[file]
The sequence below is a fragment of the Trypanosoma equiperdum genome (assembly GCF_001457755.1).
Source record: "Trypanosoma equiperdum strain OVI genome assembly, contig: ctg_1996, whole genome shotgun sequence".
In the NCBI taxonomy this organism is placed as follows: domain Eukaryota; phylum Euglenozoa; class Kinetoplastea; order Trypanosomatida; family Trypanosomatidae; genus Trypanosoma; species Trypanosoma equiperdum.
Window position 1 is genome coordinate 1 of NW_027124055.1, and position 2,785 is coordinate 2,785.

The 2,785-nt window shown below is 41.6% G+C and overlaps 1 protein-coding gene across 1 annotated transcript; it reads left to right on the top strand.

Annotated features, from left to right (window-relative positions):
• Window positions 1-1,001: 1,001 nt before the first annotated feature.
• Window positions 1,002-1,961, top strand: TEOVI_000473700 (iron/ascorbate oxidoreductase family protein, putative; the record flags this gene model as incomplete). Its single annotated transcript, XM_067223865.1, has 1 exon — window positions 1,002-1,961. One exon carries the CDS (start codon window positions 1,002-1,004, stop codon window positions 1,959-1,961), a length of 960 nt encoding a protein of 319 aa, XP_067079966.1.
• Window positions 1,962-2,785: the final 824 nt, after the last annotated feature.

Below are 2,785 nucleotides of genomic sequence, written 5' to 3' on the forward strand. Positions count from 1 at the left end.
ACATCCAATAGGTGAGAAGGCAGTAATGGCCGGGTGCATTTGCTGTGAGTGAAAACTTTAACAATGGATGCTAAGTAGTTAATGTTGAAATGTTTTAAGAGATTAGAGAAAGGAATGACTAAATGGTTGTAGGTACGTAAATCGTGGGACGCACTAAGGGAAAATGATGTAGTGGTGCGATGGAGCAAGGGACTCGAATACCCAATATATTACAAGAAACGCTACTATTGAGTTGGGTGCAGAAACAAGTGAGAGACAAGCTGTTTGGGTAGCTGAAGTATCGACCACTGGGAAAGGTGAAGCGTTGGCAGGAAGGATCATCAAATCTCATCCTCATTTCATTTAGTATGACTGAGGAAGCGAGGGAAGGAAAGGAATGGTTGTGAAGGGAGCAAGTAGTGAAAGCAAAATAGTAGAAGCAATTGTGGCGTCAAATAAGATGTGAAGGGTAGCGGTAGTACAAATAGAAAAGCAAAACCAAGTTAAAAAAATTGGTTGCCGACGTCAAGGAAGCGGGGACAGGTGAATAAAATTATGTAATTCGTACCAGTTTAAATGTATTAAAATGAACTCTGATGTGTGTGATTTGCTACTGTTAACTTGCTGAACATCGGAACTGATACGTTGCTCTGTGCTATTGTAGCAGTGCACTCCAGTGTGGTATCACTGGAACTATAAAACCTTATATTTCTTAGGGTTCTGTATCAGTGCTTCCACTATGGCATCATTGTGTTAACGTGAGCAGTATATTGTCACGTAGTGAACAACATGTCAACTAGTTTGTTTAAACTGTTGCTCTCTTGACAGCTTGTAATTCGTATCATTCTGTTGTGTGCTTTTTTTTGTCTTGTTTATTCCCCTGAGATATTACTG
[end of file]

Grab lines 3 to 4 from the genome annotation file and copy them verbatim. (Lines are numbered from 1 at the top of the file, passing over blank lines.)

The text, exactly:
In the NCBI taxonomy this organism is placed as follows: domain Eukaryota; phylum Euglenozoa; class Kinetoplastea; order Trypanosomatida; family Trypanosomatidae; genus Trypanosoma; species Trypanosoma equiperdum.
Window position 1 is genome coordinate 1 of NW_027124055.1, and position 2,785 is coordinate 2,785.